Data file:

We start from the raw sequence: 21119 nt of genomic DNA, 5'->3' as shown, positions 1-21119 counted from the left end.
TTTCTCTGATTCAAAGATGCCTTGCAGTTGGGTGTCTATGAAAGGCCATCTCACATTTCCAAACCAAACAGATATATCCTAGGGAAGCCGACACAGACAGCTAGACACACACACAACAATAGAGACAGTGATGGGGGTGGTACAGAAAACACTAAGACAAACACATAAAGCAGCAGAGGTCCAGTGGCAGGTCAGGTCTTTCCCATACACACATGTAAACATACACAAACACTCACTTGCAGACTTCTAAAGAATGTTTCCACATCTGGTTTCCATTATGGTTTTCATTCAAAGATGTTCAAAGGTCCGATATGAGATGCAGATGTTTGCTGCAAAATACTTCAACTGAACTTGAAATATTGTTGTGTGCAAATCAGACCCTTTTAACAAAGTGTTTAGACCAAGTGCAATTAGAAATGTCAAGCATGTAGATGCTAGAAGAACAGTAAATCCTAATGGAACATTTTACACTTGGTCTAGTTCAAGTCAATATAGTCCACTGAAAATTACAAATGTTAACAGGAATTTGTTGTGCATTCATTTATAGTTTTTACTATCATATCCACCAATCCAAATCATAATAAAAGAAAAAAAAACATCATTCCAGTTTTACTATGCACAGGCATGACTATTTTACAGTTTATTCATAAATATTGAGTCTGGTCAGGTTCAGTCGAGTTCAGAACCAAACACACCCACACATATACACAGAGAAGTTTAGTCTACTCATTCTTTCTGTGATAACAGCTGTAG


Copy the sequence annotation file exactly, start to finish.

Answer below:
We start from the raw sequence: 21119 nt of genomic DNA, 5'->3' as shown, positions 1-21119 counted from the left end.
TTTCTCTGATTCAAAGATGCCTTGCAGTTGGGTGTCTATGAAAGGCCATCTCACATTTCCAAACCAAACAGATATATCCTAGGGAAGCCGACACAGACAGCTAGACACACACACAACAATAGAGACAGTGATGGGGGTGGTACAGAAAACACTAAGACAAACACATAAAGCAGCAGAGGTCCAGTGGCAGGTCAGGTCTTTCCCATACACACATGTAAACATACACAAACACTCACTTGCAGACTTCTAAAGAATGTTTCCACATCTGGTTTCCATTATGGTTTTCATTCAAAGATGTTCAAAGGTCCGATATGAGATGCAGATGTTTGCTGCAAAATACTTCAACTGAACTTGAAATATTGTTGTGTGCAAATCAGACCCTTTTAACAAAGTGTTTAGACCAAGTGCAATTAGAAATGTCAAGCATGTAGATGCTAGAAGAACAGTAAATCCTAATGGAACATTTTACACTTGGTCTAGTTCAAGTCAATATAGTCCACTGAAAATTACAAATGTTAACAGGAATTTGTTGTGCATTCATTTATAGTTTTTACTATCATATCCACCAATCCAAATCATAATAAAAGAAAAAAAAACATCATTCCAGTTTTACTATGCACAGGCATGACTATTTTACAGTTTATTCATAAATATTGAGTCTGGTCAGGTTCAGTCGAGTTCAGAACCAAACACACCCACACATATACACAGAGAAGTTTAGTCTACTCATTCTTTCTGTGATAACAGCTGTAG